I’ve often wondered why actors don’t just retire after starring in a high-grossing film. Presumably, they have more than enough money to do whatever they want for the rest of their lives, so what makes them turn away from a life of comfort? Is it fear of boredom? Is it ambition, or the desire for money or fame? Or is it the human impulse to keep moving? At its heart, Alejandro Gonzalez Inarritu’s Birdman is an answer to these questions, a two hour testament to not taking the easy way out.
Birdman follows Michael Keaton, playing a fictionalized version of himself: A washed-up actor most famous for playing a winged superhero in the early ’90s—Batman is changed to Birdman, presumably for legal reasons—following him through the days leading up to the premiere of the Broadway play that he’s writing, directing, and starring in. He has to contend with a co-star who’s brilliant, but difficult to work with (Edward Norton), a daughter just out of rehab (Emma Stone), and a critic from the New York Times threatening to lambaste his play. On top of that, he has to deal with the fact that if his play fails, his career is basically over.
Keaton is outstanding here, and Birdman is in the running for the best work of his career. He throws everything he’s got at the audience, never afraid to get ugly or unlikable. He plays a narcissicist who nonetheless manages to win the audience over by gradually revealing a deeply human and relatable source for his pain. He’s someone who, above all, derives his sense of self-worth entirely from the judgments of others, and is therefore afraid that if his play fails, he’ll be forgotten—or worse, only remembered as Birdman. Every aspect of the film emanates from his skewed point of view, which is why every character acts not as how they actually are, but how he perceives them to be. It’s why the groveling voice of his Birdman character seems to magically speak to him, or how he may or may not be able to move objects with his mind; reality bends around him.
The supporting cast is also fantastic, elevating material that could ring false or sound hacky with less capable actors. Norton is the standout, giving us a strange blend of sincerity and bravado that frames him as the thematic antagonist. Stone plays a different type of character than she usually does, showing a shade of vulnerability that isn’t present in any of her other work. Zach Galifanakis, Naomi Watts, and Amy Ryan round out the cast, as the straight-man characters who have to deal with Keaton’s outbursts and insecurities.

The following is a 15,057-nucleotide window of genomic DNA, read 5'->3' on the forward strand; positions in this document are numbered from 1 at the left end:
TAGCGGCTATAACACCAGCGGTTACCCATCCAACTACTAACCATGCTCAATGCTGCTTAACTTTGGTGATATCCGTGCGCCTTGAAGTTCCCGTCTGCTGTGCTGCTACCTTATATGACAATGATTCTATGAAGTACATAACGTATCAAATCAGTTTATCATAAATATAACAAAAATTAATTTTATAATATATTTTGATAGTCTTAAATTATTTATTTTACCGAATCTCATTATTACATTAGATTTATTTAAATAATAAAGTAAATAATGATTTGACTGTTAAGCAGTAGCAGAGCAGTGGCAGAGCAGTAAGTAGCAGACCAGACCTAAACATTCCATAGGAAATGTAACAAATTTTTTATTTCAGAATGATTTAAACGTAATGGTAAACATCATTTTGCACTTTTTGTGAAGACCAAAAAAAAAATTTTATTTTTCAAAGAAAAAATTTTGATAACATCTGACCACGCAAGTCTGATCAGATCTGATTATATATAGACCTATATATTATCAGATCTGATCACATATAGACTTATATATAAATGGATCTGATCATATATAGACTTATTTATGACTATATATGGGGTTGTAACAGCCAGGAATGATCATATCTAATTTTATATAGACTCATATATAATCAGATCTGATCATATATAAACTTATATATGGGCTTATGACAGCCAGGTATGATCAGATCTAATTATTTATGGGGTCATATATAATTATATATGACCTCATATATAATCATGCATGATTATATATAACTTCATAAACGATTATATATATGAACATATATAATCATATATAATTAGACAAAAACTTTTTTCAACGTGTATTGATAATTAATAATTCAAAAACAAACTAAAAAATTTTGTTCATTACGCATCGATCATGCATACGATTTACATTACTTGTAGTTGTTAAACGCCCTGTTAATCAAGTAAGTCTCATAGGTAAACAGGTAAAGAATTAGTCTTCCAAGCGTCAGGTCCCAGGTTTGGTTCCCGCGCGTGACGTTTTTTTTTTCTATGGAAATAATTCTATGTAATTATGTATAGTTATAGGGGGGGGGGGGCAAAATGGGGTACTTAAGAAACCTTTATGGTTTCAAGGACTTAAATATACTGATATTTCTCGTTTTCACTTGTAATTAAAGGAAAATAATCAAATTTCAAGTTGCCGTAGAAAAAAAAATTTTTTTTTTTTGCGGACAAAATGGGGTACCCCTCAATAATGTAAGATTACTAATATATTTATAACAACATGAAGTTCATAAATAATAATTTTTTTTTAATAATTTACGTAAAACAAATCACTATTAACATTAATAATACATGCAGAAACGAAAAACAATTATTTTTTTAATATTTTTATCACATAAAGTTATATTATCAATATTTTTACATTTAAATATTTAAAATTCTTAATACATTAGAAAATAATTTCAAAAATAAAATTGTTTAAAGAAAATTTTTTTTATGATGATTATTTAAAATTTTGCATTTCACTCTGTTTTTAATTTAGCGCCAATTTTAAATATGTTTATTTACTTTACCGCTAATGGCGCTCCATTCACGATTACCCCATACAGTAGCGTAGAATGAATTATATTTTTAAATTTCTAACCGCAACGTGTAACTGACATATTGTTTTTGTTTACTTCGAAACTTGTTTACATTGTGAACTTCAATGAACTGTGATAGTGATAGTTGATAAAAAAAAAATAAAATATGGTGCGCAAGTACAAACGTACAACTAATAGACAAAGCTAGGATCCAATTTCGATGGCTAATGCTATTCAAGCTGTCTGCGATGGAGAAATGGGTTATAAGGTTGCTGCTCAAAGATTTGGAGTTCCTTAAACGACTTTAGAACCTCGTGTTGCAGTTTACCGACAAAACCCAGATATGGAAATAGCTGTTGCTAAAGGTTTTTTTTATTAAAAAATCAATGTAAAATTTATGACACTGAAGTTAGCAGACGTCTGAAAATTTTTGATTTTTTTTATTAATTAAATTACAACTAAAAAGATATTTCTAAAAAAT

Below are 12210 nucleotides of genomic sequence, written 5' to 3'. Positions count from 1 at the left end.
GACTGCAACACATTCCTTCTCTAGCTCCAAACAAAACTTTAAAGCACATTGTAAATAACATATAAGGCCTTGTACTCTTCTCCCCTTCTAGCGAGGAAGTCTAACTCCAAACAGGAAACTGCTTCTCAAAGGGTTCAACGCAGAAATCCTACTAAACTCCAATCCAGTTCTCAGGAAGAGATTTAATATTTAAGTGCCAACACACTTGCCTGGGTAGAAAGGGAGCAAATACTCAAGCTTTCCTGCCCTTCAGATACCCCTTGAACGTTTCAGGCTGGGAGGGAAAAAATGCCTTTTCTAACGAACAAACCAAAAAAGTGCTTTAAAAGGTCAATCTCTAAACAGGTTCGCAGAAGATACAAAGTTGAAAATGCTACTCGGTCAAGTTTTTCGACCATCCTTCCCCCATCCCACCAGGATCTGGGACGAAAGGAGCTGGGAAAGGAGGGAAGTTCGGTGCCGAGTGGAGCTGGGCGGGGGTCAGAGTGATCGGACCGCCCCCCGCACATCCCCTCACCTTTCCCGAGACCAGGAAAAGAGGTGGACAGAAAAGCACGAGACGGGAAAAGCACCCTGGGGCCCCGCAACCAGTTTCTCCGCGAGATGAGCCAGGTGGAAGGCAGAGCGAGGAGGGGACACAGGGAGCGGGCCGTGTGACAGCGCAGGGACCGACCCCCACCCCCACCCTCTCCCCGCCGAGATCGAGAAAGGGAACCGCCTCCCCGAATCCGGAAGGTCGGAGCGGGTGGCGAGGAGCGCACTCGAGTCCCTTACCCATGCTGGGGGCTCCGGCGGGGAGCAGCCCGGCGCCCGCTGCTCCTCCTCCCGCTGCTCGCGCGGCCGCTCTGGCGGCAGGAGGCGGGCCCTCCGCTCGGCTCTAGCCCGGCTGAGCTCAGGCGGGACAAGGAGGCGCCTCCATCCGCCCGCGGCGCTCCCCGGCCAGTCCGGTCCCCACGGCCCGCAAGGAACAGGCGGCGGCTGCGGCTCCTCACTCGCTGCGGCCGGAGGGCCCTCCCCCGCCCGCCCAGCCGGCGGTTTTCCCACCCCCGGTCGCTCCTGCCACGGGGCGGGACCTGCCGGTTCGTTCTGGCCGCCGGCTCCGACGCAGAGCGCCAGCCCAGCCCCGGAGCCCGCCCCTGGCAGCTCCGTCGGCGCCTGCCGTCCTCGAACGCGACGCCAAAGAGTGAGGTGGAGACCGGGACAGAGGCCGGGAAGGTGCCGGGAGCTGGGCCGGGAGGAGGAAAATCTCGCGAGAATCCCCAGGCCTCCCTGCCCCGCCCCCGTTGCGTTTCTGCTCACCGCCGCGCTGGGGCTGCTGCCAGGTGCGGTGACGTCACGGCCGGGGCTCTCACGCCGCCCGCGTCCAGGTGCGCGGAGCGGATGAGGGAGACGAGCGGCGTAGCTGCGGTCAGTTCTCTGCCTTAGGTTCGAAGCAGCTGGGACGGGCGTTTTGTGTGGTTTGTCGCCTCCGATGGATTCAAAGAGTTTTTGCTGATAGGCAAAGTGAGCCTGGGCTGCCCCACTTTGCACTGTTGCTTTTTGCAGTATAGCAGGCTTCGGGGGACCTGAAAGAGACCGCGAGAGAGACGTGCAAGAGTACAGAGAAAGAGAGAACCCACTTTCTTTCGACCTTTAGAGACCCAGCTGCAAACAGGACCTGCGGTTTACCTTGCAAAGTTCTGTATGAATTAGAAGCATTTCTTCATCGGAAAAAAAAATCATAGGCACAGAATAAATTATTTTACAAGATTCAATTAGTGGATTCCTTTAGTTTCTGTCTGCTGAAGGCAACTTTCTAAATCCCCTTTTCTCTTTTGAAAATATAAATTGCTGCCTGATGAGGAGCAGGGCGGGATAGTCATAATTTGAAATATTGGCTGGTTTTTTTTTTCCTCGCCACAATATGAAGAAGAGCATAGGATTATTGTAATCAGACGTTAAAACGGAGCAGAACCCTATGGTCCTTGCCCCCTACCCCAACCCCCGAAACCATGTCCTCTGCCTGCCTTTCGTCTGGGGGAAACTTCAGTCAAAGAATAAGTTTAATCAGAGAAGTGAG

The film is beautifully shot, capturing the exuberance and the immediacy of live theatre by keeping the camera constantly moving. Cinematographer Emmanuel Lubezki earns his keep, making the film look absolutely gorgeous, shooting in a dim light that makes everything look more intimate. Outdoor scenes seem to always take place at the time of day where the lights of New York City start to overpower the light of the sun. The camera swoops between subplots, gracefully drifting from the narrow hallways and exposed pipes of behind-the-scenes to the majesty of the open stage. This serves as a counterbalance for the score, which is almost entirely comprised of pounding, off-kilter drums and cymbals that ratchet the claustrophobia and suspense up even higher. The dialogue is pithy and vulgar, achieving the same effect as the score.
Though the decision to shoot the entire film as if it were one long contiguous take may seem gimmicky, it feels like this is the only type of filmmaking that can really do justice to the inherent excitement of live theatre. Everything is almost out of focus or just off-centre—you feel like it could all come crashing down at any moment, but it never does. Subplots begin and vanish without mention, characters are seemingly completely forgotten for large sections of the film, and yet none of that matters. Everything is simultaneously important and unimportant, flitting into and out of the periphery at a moment’s notice. This is not a film concerned with story structure or character development or even nuance. It’s asking, “What is happening right now?” and answering, “Everything.”